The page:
Pact to stop cigarette smuggling to come into effect

Pact to stop cigarette smuggling to come into effect

India may emerge as one of the beneficiaries of a global treaty to curb cigarette smuggling that would come into effect from September 25 with the World Health Organisation receiving support from 40 nations to make it operational.

The Secretariat of the WHO Framework Convention on Tobacco Control on Thursday announced that with the ratification of Great Britain and Northern Ireland the necessary number of parties to the WHO protocol to eliminate illicit trade in tobacco products has been reached for its entry into force in 90 days.

In the last five years, illegal trade in cigarettes saw a big surge in India. According to the market research firm Euromonitor International, India is the fastest growing and the fourth largest illegal cigarette market in the world totalling 23.9 billion sticks in 2015.

“A FICCI report estimates the overall market for illegal cigarettes in India at 20.2% of the cigarette industry resulting in a revenue loss of Rs 9,139 crores to the national exchequer,” the Tobacco Institute of India had stated in a statement last year.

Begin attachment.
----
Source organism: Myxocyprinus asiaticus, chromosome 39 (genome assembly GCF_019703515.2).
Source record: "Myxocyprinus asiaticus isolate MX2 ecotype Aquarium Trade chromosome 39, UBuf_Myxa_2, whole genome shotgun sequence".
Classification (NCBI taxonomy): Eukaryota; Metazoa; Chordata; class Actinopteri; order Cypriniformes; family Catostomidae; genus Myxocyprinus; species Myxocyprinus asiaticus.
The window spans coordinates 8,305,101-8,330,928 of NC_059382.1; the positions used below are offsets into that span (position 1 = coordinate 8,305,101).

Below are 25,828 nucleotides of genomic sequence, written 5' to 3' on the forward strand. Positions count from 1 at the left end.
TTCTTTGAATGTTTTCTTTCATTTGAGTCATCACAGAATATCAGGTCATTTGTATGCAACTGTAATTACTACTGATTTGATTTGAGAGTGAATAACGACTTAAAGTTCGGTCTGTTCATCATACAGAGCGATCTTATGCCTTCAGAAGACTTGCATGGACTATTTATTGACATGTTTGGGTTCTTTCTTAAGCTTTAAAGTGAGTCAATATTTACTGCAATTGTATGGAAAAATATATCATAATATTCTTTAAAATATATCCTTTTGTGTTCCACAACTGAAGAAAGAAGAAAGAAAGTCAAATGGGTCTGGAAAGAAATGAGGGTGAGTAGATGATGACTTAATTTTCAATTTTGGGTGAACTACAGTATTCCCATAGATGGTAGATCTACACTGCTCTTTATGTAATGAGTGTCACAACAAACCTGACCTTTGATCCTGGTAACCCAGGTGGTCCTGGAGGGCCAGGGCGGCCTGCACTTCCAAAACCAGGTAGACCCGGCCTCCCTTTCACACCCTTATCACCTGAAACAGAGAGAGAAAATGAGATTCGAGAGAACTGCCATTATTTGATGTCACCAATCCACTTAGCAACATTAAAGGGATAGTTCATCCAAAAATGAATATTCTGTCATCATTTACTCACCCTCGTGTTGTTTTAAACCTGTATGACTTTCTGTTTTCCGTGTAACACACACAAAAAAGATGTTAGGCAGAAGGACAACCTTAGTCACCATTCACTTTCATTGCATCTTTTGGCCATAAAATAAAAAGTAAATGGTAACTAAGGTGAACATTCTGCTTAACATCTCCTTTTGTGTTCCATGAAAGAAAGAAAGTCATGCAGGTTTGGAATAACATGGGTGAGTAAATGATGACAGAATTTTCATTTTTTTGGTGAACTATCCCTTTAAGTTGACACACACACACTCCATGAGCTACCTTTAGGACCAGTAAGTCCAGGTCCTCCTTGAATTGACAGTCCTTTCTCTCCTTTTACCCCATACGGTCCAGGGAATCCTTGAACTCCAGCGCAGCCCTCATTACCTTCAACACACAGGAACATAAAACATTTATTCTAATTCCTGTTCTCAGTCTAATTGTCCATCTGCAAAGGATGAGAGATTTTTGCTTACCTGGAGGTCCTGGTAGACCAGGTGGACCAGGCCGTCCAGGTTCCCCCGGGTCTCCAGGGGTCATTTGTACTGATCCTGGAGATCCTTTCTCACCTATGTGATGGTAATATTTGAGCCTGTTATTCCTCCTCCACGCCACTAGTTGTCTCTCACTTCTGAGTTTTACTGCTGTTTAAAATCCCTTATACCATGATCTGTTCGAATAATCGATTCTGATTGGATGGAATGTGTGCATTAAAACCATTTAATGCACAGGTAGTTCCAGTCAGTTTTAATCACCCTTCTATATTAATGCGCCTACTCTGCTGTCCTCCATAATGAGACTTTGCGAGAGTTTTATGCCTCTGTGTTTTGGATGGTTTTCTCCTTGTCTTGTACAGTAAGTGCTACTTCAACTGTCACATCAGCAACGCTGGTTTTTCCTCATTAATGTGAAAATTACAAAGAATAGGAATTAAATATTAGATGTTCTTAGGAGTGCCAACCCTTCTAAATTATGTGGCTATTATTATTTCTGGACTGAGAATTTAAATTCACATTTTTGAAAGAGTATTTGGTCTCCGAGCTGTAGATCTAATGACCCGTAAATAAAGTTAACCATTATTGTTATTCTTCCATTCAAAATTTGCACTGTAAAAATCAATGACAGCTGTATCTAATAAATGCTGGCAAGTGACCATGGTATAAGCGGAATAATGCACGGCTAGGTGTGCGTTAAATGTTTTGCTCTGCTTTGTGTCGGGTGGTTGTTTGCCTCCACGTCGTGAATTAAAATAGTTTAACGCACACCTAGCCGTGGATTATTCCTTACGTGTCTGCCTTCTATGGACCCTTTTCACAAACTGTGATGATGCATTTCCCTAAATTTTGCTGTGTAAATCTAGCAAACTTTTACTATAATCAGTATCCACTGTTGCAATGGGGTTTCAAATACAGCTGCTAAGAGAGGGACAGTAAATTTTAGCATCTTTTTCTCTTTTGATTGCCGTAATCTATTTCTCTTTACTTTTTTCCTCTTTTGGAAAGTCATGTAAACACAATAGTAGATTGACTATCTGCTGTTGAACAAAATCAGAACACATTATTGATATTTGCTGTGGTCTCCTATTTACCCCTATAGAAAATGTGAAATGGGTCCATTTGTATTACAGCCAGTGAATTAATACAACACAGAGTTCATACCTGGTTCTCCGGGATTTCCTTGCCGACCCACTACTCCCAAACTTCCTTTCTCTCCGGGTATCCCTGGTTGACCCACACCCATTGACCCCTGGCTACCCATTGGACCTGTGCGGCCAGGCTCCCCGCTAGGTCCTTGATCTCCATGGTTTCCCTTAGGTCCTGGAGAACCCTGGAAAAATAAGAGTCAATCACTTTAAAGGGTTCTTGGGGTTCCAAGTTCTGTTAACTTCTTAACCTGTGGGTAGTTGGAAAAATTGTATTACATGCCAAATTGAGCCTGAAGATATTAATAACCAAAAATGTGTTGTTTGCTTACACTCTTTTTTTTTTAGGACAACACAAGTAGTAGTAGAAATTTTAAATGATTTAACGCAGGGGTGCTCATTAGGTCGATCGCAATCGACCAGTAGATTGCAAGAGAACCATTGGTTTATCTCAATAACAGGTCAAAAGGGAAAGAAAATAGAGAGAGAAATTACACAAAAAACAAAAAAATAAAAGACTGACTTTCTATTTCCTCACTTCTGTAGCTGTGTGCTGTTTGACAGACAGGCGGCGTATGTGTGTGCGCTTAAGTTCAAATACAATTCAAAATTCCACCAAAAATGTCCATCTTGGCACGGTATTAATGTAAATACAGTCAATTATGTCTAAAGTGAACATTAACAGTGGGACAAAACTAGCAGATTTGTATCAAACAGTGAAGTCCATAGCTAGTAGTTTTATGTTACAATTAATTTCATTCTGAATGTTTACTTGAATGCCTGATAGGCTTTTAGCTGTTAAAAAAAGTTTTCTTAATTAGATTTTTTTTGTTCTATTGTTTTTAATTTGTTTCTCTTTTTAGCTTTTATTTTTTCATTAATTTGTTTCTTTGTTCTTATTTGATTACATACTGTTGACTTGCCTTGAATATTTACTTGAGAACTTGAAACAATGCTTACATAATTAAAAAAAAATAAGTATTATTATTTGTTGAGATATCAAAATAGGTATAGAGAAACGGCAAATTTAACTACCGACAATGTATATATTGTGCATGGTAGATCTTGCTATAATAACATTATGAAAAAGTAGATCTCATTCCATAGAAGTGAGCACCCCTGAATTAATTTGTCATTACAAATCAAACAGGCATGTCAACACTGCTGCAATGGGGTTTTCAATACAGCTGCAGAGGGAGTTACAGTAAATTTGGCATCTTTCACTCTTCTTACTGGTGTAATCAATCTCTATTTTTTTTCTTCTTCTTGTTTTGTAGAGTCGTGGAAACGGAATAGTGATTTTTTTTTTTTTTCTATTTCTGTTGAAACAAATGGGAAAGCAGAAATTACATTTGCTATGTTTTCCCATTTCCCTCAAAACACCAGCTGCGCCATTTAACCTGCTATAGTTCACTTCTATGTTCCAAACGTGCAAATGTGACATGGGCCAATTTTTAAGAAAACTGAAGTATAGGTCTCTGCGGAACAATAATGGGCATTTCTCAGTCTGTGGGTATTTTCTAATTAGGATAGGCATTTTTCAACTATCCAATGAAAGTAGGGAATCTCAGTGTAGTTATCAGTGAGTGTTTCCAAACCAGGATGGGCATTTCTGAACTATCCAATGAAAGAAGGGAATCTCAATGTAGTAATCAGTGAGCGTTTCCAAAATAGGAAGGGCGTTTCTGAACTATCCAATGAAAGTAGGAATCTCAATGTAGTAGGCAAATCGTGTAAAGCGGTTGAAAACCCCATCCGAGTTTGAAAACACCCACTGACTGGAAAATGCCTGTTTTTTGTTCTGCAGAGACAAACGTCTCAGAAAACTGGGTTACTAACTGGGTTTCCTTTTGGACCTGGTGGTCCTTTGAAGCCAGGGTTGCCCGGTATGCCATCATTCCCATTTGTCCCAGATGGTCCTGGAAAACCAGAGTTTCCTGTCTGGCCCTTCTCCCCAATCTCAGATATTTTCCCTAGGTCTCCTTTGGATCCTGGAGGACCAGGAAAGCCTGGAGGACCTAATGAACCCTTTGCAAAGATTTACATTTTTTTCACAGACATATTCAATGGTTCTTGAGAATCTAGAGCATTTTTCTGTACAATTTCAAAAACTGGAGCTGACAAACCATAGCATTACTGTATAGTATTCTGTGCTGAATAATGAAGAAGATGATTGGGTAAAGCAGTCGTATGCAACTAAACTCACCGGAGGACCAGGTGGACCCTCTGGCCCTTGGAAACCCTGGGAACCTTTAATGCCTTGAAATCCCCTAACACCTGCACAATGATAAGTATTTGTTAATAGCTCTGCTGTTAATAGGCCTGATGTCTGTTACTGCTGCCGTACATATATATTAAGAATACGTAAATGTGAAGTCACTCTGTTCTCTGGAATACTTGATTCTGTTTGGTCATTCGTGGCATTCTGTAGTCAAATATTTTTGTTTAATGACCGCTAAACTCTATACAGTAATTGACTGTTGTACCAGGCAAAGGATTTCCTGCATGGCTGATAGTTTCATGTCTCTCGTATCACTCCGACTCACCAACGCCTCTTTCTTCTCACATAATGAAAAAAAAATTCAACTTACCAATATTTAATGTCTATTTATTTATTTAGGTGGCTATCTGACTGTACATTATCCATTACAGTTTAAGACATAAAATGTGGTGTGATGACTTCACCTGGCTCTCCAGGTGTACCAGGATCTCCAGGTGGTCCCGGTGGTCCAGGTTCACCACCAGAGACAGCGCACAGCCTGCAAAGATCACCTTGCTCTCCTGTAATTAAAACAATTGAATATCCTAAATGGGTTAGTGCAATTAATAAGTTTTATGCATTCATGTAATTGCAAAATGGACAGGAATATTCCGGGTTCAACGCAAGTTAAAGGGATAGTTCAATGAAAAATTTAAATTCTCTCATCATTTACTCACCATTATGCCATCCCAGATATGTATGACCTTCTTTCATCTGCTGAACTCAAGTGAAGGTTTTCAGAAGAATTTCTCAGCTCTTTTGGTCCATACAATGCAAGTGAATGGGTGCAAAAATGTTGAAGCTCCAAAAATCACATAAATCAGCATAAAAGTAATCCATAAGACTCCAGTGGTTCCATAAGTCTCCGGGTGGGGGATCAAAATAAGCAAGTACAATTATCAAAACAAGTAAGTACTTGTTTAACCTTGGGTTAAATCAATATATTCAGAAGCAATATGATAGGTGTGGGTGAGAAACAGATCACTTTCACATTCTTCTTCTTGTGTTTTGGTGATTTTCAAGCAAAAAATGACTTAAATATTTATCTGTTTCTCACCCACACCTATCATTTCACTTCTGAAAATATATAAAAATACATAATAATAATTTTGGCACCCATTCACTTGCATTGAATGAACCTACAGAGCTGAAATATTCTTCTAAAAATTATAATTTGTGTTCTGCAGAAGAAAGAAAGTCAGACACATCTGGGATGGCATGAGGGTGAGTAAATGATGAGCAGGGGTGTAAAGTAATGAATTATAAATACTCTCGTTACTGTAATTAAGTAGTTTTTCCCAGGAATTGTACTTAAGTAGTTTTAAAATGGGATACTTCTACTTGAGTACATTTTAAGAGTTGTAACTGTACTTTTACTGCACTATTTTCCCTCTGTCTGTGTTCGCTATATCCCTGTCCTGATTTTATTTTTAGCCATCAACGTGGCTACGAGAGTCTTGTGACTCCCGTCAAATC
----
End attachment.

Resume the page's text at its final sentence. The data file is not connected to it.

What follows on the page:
“By joining the (WHO) protocol, the governments send a clear message that illicit tobacco market will be targeted under the framework of international cooperation by cost-effective measures that will protect the children and socio-disadvantaged populations from being exposed to low cost and easily available tobacco products,” said Union Health Secretary Preeti Sudan, who is also the president of a WHO grouping on tobacco control.

The treaty was developed in response to the growing international illicit trade in tobacco products, which poses major health, economic and security concerns around the world. It is estimated that one in every 10 cigarettes and tobacco products consumed globally is illicit.

Considered a milestone in the history of tobacco control, the protocol contains a full range of measures to combat illicit trade distributed in three categories: preventing illicit trade, promoting law enforcement and providing the legal basis for international cooperation.

The protocol aims to secure the supply chain of tobacco products, through licensing, due diligence and record keeping, and requires establishment of a global tracking and tracing regime that will allow governments to effectively follow up tobacco products from the point of production to the first point of sale, WHO says in a statement.